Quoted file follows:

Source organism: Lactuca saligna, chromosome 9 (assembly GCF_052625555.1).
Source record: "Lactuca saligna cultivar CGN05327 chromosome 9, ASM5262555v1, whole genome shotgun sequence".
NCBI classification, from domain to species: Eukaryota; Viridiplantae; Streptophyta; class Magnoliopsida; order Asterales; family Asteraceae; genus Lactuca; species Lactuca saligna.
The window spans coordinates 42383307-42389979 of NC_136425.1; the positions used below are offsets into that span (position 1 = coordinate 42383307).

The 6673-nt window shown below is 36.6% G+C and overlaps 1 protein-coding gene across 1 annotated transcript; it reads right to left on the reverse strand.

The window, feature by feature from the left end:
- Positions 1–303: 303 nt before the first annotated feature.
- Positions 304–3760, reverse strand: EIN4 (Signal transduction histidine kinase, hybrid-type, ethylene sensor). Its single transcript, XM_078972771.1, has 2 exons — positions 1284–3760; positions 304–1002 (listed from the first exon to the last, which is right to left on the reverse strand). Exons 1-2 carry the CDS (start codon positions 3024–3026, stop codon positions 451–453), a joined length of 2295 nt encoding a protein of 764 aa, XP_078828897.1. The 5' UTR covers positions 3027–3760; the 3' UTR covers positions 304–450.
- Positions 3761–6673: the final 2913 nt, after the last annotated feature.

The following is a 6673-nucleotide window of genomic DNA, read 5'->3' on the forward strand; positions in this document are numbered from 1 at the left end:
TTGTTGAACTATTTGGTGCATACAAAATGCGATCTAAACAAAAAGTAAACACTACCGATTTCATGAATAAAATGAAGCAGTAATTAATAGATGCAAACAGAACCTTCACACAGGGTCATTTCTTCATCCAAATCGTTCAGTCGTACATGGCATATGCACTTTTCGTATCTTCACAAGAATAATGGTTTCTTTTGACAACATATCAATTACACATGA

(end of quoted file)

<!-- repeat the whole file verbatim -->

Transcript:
Source organism: Lactuca saligna, chromosome 9 (assembly GCF_052625555.1).
Source record: "Lactuca saligna cultivar CGN05327 chromosome 9, ASM5262555v1, whole genome shotgun sequence".
NCBI classification, from domain to species: Eukaryota; Viridiplantae; Streptophyta; class Magnoliopsida; order Asterales; family Asteraceae; genus Lactuca; species Lactuca saligna.
The window spans coordinates 42383307-42389979 of NC_136425.1; the positions used below are offsets into that span (position 1 = coordinate 42383307).

The 6673-nt window shown below is 36.6% G+C and overlaps 1 protein-coding gene across 1 annotated transcript; it reads right to left on the reverse strand.

The window, feature by feature from the left end:
- Positions 1–303: 303 nt before the first annotated feature.
- Positions 304–3760, reverse strand: EIN4 (Signal transduction histidine kinase, hybrid-type, ethylene sensor). Its single transcript, XM_078972771.1, has 2 exons — positions 1284–3760; positions 304–1002 (listed from the first exon to the last, which is right to left on the reverse strand). Exons 1-2 carry the CDS (start codon positions 3024–3026, stop codon positions 451–453), a joined length of 2295 nt encoding a protein of 764 aa, XP_078828897.1. The 5' UTR covers positions 3027–3760; the 3' UTR covers positions 304–450.
- Positions 3761–6673: the final 2913 nt, after the last annotated feature.

The following is a 6673-nucleotide window of genomic DNA, read 5'->3' on the forward strand; positions in this document are numbered from 1 at the left end:
TTGTTGAACTATTTGGTGCATACAAAATGCGATCTAAACAAAAAGTAAACACTACCGATTTCATGAATAAAATGAAGCAGTAATTAATAGATGCAAACAGAACCTTCACACAGGGTCATTTCTTCATCCAAATCGTTCAGTCGTACATGGCATATGCACTTTTCGTATCTTCACAAGAATAATGGTTTCTTTTGACAACATATCAATTACACATGA